Wednesday, October 10, 2012

F3 Cycle 99 "The Long Arm of Fate"

Flash Fiction Prompt:  Tell us a story about a character facing the end of something–a job, a relationship, their sanity…  What is actually ending can be whatever your imagination dreams up, but also let us know how it turns out for him or her.  Give us some type of ending (pun intended).

Genre:  Whatever lights your fire.


The outer office waiting area was ultra modern with one wall a large glass window that looked out upon the Chicago skyline. The other walls were painted a glossy white with steel and glass furniture scattered about its large, open space. A light grey carpet covering the floor provided a much-needed contrast but did nothing to change the sterile and lifeless atmosphere of the area. 

Greg Harrison leaned back in the stylish metal chair he sat in trying to both relax and look like he was not nervous. Around him were thirty other candidates all seeking the one open position in mid-level management at a new software company.  Every one of them he realized were at least half his age, and in all probability, far better qualified to work in such a high tech business. Harrison being in his mid-fifties knew he was an extreme long shot as compared to those around him but after being out of work for five years such gambles were all he had left.

Two hours had passed since the group had been escorted to their current location with the knowledge that the next obstacle they would face was on the other side of the huge sliding doors guarded by a petite but extremely attractive receptionist who looked impossible young to hold such a job. She was sitting at desk that seemed more a piece of art than office furniture and since the group’s arrival was waiting patiently for word on whom she would let through the doors.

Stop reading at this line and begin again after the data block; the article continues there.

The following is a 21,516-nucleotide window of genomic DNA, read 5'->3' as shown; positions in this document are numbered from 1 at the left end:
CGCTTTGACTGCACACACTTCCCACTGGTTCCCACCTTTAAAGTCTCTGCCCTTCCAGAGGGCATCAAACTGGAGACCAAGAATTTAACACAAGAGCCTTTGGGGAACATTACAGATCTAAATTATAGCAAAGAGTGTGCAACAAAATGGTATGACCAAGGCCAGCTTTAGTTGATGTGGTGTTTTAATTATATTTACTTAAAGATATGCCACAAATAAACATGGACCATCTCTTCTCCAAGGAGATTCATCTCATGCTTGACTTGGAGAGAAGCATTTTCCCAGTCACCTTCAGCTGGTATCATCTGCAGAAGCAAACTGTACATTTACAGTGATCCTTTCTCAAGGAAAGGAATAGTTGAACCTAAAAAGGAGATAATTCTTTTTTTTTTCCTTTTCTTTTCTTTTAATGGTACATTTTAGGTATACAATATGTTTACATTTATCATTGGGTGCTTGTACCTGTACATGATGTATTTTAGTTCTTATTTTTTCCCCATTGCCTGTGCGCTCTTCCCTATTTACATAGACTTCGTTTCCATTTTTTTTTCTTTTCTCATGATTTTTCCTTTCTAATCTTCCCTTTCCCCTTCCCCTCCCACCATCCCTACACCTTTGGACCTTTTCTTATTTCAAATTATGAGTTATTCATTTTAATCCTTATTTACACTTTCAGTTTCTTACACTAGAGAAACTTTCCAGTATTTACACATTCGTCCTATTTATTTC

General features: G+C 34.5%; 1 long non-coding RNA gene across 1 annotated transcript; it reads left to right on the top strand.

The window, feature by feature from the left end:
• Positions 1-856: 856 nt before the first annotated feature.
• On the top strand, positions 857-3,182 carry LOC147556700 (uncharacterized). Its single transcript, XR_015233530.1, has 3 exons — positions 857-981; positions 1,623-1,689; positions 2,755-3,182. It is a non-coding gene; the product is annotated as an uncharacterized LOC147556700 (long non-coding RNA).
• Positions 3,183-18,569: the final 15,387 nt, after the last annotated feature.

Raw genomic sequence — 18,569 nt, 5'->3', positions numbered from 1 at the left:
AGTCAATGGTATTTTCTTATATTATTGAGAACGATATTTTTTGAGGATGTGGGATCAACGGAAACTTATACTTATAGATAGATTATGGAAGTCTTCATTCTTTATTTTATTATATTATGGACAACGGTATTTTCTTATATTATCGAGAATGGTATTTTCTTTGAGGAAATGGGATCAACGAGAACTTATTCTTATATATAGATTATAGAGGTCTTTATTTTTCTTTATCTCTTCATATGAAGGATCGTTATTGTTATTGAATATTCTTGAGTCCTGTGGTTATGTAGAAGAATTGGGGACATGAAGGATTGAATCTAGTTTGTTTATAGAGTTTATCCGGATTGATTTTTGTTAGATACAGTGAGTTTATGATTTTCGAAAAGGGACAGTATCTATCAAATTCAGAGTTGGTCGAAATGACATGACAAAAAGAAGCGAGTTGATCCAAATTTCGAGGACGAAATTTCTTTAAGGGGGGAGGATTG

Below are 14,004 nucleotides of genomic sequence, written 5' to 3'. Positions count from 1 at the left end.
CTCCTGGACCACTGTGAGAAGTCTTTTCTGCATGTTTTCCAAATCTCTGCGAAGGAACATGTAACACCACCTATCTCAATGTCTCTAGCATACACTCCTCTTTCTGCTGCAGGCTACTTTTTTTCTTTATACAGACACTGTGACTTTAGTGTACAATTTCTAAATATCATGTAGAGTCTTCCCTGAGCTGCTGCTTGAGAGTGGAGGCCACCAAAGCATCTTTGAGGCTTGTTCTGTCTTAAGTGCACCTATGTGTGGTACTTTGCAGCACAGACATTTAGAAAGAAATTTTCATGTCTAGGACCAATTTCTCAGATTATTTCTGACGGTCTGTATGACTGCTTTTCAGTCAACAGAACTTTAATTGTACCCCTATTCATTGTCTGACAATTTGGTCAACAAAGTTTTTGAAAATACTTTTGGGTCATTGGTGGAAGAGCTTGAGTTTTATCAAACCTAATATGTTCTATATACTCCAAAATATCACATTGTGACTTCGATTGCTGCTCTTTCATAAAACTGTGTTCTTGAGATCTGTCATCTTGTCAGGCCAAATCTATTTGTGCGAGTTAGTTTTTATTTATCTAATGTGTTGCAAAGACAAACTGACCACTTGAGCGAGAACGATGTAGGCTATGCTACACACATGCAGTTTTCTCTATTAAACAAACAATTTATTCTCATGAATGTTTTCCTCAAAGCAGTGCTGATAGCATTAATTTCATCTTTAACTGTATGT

Without any fanfare, the huge sliding doors leading to the inner office began to open. At the same time, the receptionist picked up a computer tablet, walking over to the waiting candidates, and began calling names off. Harrison waited for his name to be called knowing it was not going to happen. As expected, after five minutes he was the only one left watching the sliding doors close.

At the sound of the two doors locking in place the receptionist addressed Harrison. “Thank you for your interest in the position,” she said in a cold, impersonal tine akin to a robot” but at this time we cannot use your skills.”

For Harrison it was yet another rejection and despite the fact he expected the outcome, it stung nonetheless. He turned to leave from the way he came only to see two beefy security guys in suits waiting to escort him out. Feeling defeated, Harrison walked towards the waiting elevator, and to him it was further proof that the world had no use for him anymore.

****

The bar was totally opposite from the sterile but stylish office environment he had left several hours earlier. Surrounding Harrison was a collection of old team photographs and sports paraphernalia spanning over a century. The ancient oak counter he sat at actually had visible groves set in the wood where countless others had come to celebrate the triumphs of life as well as the disasters. The lighting was naturally low and the conversations of the few others inside the bar with him at that moment were so muted Harrison could close his eyes and actually make himself believe he was blissfully alone someplace far away.